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Elizabeth Davies is trying to overcome her 'driving ambivalence'

Elizabeth Davies is trying to overcome her 'driving ambivalence'
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By Elizabeth Davies

I spent my Sunday doing something most 24 year-olds would find more than slightly embarrassing.

For a couple of hours I sat patiently in the driver’s seat of my hot pink, 1993, Nissan March, receiving a driving lesson from my even more patient partner.

According to University of Otago PHD student Aimee Ward, who’s studying the travel habits of young people, the world-over has been hit my ‘driving ambivalence’.

New Zealand is keeping up with the trend with the New Zealand Transport Agency’s statistics showing a massive slump in young drivers in the licensing system.

In 2003 there were approximately 78,000 drivers on a learner’s licence, dropping to around 38,000 in 2012.

Teenagers are citing a range of contributing factors in their decision to not get behind the wheel. Some mentioned environmental concerns but for most the real issues are fear and cost.

When it comes to this global trend I was definitely ahead of my time.

When I was 15 my dad gave me my first driving lesson. In a panic I smashed into a concrete corner practically writing off his car. I burst into tears and ran for it, as only a terrified 15-year-old girl can do.

Almost 10 years have passed and I’m only a fraction closer to getting my full licence. I’m ashamed to say I’ve been sitting on my learner’s for the last six years.

Throughout high school and university, driving just didn’t make sense to me. I lived within walking distance of school, and parking at university was reserved for those who could light their cigarettes with fivers and afford to drink wine from a bottle!

The idea of having to pay for petrol, warrants, registrations, services and inevitable parking tickets was quite beyond my small budget, and in some ways still is.

It wasn’t until I started seriously job hunting that I realised how essential driving really is. I could have been a nanny, but how would I drive the kids to soccer?

I could work at a bar, but how would I get home after a 3am close when most public transport stops at midnight?

Now in my mid-twenties my lack of licence threatens my job prospects and also leaves me feeling like a bad girlfriend when I can’t pick up my boyfriend after he’s had a couple of beers.

While not having a car/licence may save you money in the short run, I’m learning the hard way that it will cost you a lot long-term.

I know the obvious suggestion will be cycling to work but having had those close to me end up in hospital after daring to ride a bike on Auckland city roads I’ll graciously decline the invitation to hop astride a bike any time soon.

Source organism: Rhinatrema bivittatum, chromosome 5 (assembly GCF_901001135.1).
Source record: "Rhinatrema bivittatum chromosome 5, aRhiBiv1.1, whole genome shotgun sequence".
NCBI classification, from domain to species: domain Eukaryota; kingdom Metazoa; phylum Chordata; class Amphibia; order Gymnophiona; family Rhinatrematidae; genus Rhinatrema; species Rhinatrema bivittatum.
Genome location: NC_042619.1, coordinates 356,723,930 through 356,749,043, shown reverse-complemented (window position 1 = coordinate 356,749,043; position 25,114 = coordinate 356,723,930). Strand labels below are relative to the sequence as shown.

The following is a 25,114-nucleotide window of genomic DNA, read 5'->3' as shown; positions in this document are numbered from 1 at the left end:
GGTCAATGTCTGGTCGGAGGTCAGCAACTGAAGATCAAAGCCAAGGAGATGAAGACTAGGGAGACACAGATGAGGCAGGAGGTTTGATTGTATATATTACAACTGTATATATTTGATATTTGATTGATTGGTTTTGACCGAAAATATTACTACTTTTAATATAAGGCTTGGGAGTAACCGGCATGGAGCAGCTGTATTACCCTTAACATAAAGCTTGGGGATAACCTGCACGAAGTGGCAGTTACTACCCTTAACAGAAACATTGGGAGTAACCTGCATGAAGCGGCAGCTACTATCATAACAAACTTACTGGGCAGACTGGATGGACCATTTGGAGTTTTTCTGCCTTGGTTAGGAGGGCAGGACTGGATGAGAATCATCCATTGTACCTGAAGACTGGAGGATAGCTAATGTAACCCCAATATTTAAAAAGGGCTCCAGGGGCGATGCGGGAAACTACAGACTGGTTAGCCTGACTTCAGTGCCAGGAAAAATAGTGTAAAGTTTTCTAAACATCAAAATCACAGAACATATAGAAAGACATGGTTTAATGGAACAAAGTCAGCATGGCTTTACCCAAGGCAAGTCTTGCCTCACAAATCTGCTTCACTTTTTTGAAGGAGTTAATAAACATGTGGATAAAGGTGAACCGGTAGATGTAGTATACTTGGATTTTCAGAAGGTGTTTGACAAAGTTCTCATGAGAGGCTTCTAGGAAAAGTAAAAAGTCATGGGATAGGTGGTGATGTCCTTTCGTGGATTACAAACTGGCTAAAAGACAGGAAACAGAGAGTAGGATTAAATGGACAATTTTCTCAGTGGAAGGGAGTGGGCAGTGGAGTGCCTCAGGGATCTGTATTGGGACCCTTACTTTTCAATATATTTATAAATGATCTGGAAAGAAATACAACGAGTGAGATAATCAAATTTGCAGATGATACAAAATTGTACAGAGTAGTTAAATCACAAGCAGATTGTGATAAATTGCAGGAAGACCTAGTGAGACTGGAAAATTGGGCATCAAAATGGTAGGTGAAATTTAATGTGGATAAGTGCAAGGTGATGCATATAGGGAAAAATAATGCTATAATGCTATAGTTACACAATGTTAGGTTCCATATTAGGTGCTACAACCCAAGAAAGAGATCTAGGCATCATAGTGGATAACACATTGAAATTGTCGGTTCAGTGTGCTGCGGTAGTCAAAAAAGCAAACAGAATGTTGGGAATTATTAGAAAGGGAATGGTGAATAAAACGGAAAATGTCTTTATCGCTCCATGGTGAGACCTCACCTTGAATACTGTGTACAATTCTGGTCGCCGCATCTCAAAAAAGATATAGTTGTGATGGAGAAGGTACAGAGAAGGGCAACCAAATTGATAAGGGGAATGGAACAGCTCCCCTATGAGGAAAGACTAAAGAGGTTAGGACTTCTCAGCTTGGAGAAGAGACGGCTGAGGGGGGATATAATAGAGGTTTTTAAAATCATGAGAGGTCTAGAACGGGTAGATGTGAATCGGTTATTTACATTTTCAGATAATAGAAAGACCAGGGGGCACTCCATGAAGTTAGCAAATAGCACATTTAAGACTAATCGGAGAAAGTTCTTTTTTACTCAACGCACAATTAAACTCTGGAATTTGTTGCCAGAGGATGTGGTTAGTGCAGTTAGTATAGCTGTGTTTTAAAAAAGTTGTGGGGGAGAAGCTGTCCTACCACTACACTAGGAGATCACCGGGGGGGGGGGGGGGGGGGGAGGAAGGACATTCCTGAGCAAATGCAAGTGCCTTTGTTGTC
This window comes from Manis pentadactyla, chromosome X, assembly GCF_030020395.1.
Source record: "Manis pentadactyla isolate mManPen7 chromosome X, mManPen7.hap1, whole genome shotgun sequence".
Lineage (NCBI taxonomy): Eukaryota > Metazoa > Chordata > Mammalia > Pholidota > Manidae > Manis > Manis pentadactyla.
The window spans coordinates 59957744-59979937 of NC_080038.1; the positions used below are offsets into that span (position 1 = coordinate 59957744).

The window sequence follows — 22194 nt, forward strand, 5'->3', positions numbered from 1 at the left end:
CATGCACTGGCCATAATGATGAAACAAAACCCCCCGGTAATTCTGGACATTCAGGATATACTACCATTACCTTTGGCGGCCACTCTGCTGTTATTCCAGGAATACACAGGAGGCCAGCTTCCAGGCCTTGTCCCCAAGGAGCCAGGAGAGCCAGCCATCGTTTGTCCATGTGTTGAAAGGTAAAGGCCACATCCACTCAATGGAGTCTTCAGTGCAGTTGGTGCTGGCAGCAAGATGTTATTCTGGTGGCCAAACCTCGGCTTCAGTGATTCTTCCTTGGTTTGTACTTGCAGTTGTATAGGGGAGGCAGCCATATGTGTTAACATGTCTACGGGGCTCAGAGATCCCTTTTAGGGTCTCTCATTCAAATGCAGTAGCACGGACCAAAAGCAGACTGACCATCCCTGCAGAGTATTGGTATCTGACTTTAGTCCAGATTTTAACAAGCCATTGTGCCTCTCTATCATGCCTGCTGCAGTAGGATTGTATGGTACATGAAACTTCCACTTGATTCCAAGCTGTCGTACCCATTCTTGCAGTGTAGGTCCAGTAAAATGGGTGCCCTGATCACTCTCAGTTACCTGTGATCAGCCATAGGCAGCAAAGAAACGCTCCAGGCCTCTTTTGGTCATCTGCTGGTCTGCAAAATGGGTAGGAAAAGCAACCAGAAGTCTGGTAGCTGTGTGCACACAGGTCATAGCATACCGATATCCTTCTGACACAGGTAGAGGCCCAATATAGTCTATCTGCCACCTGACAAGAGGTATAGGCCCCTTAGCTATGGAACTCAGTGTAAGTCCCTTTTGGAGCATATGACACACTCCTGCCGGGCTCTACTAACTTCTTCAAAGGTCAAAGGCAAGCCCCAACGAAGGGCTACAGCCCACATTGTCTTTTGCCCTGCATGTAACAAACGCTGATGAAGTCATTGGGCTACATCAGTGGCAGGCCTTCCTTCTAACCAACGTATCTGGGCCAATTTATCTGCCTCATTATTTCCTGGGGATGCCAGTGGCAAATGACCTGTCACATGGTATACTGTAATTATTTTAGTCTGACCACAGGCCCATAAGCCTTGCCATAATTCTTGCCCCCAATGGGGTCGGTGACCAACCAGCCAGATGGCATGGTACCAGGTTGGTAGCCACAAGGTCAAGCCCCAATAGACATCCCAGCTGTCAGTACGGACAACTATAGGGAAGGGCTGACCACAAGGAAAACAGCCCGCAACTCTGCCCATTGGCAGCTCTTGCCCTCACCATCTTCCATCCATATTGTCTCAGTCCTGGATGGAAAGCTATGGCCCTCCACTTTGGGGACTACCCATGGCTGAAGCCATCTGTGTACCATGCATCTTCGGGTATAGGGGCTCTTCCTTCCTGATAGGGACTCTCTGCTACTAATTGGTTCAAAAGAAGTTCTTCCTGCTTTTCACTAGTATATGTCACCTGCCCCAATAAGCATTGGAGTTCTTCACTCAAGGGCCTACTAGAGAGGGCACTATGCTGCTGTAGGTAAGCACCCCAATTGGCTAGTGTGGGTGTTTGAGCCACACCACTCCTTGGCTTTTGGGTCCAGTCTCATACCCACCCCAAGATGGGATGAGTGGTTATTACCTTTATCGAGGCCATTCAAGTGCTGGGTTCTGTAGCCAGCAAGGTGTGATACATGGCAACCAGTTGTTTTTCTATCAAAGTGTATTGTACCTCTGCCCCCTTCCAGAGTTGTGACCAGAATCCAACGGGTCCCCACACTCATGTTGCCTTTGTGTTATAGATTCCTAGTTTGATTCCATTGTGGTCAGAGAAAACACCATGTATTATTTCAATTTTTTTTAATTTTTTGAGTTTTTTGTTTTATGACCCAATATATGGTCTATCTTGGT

I think in future it’s important to separate the idea of having a licence from the matter of owning a car. I desperately wish that I could go back and get my licence when I was 17, even if I didn’t own a car until I was in my twenties.

A driver’s education system in schools and communities could be hugely beneficial.

So, parents, if you have teenage kids, do everything you can to teach them to drive. This doesn’t mean buying them a car - but maybe refusing to chauffeur them around so often. They may hate you for it now but they will be sure to thank you for it when they are 18 and sitting at home on New Year’s Eve because they couldn’t bum a ride to Sarah’s Rubik's cube party in Henderson and they now feel like a social outcast – trust me, I know. 


Elizabeth Davies is a 23 year-old graduate of the Auckland University of Technology post graduate journalism course. She lives with her partner in Epsom and spends her free time refurbishing vintage furniture and attempting to bake while fighting a daily battle against her bank balance. She writes a weekly article for on money matters and financial struggles from a young person's perspective.

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Cargo bike is the obvious solution.  With a bucket/receptacle/cargo thingo big enough to pop BF into for the trip home.  Think of it as a gym/exercise substitute.  Only limits are leg muscle tone, and time.   Effective urban radius is 12-15 km, but that stops you damaging more of the planet than necessary.  What's not to like?


Agree Waymad. They're too good.


As are one-wheel trailers


Your are right about the health benefits too - better than saving up to pay for the bypass-surgery just about the time you retire..


I know some people that have ended up in hospital after deciding to get on the roads in a car.  With the crazy impatient inconsiderate auckland drivers, do you really want to risk your life getting behind the wheel?


I took the view that a licence to drive a manual vehicle was as important as completing high school and made sure that all my kids got that as part of their education. To go into the world without it is so limiting.

The important point was made above, it doesn't mean you buy them a car, just put the plan in place to get them the ability to drive one.